7

I am curious to know the origin of "vámonos". Vámonos is formed from vamos + nos, instead of vayamos + nos. Why don't other verbs conjugate into both manners?

10

Probablemente en el pasado se decía "vámosnos", respetando la formación de la palabra, pero en la norma actual la s intermedia se pierde (me imagino que porque la repetición del sonido suena un poco feo, o porque se generalizó un error de pronunciación).

En el apartado 2.a de pronombres personales átonos del Diccionario Panhispánico de Dudas se indica esta norma:

Delante del enclítico nos se pierde obligatoriamente la -s de la primera persona del plural del subjuntivo usado con valor de imperativo (subjuntivo exhortativo); así, dejemos + nos = dejémonos (no dejémosnos): «Dejémonos de cuentos» (LpzNavarro Clásicos [Chile 1996]).

  • Muchas gracias usted me explicó por que no hay un "s" en Vámonos que es muy interesante. También quiero saber por que el verbo conjuga con la forma presente del indicativo "vamos". Otros verbos conjugan con la forma imperativo por ejemplo dar-> démonos en vez de dámonos. – jonathan x Sep 30 '17 at 17:36
  • Sorry, I did not really realize that I answered in Spanish a question asked in English. – Rodrigo Sep 30 '17 at 22:52
  • Now, take your previous comment and pose it as a new question. That is the correct way to participate in this site. – Rodrigo Sep 30 '17 at 22:54
  • Lo más lógico a mi parecer, es que se haya acortado la frase y fusionado. Quitando la s, como dice Rodrigo, se pronuncia mejor. Me recuerda al caso de Vuestra merced -> Vuestred -> Vested -> Usted. – Lobo-Eze Oct 1 '17 at 1:25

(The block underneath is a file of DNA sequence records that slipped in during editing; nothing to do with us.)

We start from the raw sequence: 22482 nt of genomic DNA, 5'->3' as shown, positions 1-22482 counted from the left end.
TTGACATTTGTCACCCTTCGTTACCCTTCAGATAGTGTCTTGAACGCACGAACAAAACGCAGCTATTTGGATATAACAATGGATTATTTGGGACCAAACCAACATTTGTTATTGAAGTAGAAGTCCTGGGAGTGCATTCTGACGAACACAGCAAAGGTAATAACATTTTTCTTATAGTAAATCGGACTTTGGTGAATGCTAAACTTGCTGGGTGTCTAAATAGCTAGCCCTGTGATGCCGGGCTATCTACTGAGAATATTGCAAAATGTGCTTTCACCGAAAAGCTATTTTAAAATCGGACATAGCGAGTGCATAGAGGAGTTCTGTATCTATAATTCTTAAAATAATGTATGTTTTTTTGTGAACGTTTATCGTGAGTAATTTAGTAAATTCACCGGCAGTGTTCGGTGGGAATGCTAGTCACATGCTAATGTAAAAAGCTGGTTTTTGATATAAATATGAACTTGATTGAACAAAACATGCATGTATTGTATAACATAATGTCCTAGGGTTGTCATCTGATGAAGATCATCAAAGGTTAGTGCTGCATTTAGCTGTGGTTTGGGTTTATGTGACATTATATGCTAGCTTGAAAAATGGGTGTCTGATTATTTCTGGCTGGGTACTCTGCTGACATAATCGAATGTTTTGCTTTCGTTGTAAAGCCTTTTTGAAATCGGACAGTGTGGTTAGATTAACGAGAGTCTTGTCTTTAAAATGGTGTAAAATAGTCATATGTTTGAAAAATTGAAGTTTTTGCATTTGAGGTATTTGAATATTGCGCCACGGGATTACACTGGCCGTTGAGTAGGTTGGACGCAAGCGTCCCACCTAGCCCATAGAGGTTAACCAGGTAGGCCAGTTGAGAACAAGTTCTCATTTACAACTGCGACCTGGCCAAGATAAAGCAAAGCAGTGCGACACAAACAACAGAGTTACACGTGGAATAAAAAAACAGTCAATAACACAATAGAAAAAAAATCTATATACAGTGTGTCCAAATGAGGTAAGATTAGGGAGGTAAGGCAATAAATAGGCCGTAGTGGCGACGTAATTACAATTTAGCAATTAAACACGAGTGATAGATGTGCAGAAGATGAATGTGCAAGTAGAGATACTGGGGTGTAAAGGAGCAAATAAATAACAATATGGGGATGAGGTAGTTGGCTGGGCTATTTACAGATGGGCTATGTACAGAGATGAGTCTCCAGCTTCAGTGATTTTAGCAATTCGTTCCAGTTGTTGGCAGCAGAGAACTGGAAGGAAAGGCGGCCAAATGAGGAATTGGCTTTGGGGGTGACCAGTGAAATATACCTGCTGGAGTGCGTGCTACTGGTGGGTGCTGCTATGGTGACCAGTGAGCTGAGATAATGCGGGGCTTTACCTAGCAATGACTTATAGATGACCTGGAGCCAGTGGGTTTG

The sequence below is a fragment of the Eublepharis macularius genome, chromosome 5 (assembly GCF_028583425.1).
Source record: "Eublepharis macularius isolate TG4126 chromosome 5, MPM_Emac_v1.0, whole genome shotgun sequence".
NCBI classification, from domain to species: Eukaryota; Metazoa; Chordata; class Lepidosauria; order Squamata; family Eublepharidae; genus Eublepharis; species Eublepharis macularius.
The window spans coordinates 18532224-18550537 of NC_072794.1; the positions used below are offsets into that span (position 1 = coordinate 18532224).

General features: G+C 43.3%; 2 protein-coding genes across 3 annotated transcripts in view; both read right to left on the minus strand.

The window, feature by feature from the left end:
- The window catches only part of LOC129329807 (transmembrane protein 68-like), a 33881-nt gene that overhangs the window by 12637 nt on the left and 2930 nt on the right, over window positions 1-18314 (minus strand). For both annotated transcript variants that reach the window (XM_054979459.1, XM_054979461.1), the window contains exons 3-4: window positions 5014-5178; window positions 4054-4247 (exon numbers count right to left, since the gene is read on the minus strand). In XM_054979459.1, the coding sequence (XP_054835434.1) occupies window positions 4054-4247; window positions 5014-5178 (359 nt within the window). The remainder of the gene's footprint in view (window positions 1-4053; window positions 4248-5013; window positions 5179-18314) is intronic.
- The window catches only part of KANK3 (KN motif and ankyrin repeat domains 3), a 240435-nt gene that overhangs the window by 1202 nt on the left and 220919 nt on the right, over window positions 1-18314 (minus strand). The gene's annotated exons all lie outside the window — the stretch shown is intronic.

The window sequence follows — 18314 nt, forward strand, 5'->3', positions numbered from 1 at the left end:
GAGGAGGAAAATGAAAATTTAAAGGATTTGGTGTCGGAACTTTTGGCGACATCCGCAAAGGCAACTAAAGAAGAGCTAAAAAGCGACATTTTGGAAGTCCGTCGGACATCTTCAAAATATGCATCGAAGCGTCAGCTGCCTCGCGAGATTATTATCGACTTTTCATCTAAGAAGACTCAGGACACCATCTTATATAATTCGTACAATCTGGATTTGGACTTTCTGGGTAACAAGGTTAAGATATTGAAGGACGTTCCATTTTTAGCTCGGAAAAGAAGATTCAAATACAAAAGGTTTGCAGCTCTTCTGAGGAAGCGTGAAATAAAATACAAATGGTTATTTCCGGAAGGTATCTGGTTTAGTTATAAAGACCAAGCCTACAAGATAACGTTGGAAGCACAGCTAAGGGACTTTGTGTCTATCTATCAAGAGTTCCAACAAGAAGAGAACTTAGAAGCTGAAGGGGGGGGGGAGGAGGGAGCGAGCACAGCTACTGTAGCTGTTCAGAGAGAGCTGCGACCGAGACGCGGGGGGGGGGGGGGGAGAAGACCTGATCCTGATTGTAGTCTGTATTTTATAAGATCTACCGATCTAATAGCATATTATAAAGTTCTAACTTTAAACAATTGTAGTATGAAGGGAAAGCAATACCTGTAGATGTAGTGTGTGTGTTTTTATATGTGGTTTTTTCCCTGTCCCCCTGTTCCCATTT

2

Yes, it’s a euphony rule.

When the nos reflexive pronoun is appended to a 1st-person plural imperative form (which would end in -s due to it being plural), that -s is dropped before adding the pronoun: dejémonos de cuentos.

This is an early reference (Gramática de la lengua castellana, RAE, part II, chap. 16. p. 217)¹:

In front of enclitic nos, the s from the first-person plural form of the subjunctive imperative verb is dropped, due to the cacophony that entails pronouncing that syllable-ending s together with the final s of the pronoun […]. part II, chap. 16. p. 217

(Also described in this Google book)

However, this s-dropping phenomenon doesn’t happen when adding other enclitic pronouns to your verb: abandonémosles, andémoslo. I have a theory for that: in the nos case, it already denotes a plural subject and object (because nos is reflexive), so the pluralizing s can be dropped without changing the meaning, but that isn’t the case with my -le/-lo examples, where the subject is plural but the object may or may not be, so it’s important to maintain the s to denote that the subject is plural.


  1. It’s also described in the Nueva gramática (2009) but was too lazy to deal with the RAE website and find it.

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